When I was a child growing up on the East Coast, I would often fall asleep to a concerto of frogs croaking outside my window. But that comforting sound has been silenced by the decimation of frog populations across the globe. In addition to environmental pollution and loss of habitat, one of the culprits is a highly transmissible deadly fungus, which has been identified for the first time among frogs in California, including one in Golden Gate Park.
Stanford researchers examined 201 preserved specimens from the California Academy of Sciences in San Francisco, which has one of the oldest and largest herpetology collections in North America. Of the 23 specimens collected between 2001 and 2010 in California, three were found to be positive for the fungus – one from San Francisco and two from San Diego.
“Our goal was to document historically how far back this fungus might have existed in California. Until this study, there were no reports to substantiate that Xenopus laevis (African clawed frogs) in California were infected with this fungus,” Sherril Green, DVM, PhD, professor and chair of comparative medicine, told me. She is the senior author on the study, which appears online today in PLOS ONE.
Green, who is a recognized frog expert, says the frogs were imported from Africa to the United States in the early 20th century as they were routinely used in pregnancy testing. When the urine of a pregnant woman is injected into the frogs, the frogs begin producing eggs – the sign of a positive pregnancy. Though the practice was discontinued in the late 1970s, some frogs from the testing were released into the environment – an unfortunate move from a conservation perspective, Green says.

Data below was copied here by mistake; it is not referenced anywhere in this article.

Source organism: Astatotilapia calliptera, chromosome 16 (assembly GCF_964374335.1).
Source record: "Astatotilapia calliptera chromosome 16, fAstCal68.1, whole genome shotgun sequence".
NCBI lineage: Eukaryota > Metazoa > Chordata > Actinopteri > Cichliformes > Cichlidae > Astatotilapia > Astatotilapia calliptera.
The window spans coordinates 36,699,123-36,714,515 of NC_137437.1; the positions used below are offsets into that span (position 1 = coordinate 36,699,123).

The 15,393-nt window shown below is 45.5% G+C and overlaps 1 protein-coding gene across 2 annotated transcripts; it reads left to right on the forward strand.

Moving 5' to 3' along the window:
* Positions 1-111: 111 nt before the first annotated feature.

The African clawed frogs are large – as much as seven inches across – and are highly invasive, posing a threat to native amphibians. They are carnivorous and may devour fish and other frogs that cross their path and may be carriers of disease, particularly the deadly fungus known as Batrachochytrium dendrobatis. Researchers previously have established that clawed frogs in Africa were infected with the fungus as far back as the 1930s. In the latest study, the Stanford researchers identified the earliest reported case of a specimen with the disease, a frog found in Kenya in 1934.
The fungus is believed to be responsible in part for frog epidemics in many countries, including the United States, UK, France, Spain, Germany, Portugal, Italy, Brazil and Japan and throughout North America, Green says. Though there have been U.S. government proposals to further restrict the importation and transport of the African frogs, she says this likely comes too late, as the frogs are already widely dispersed around the globe. It’s hoped that over time native species will become resistant to the fungus and ultimately survive, she says.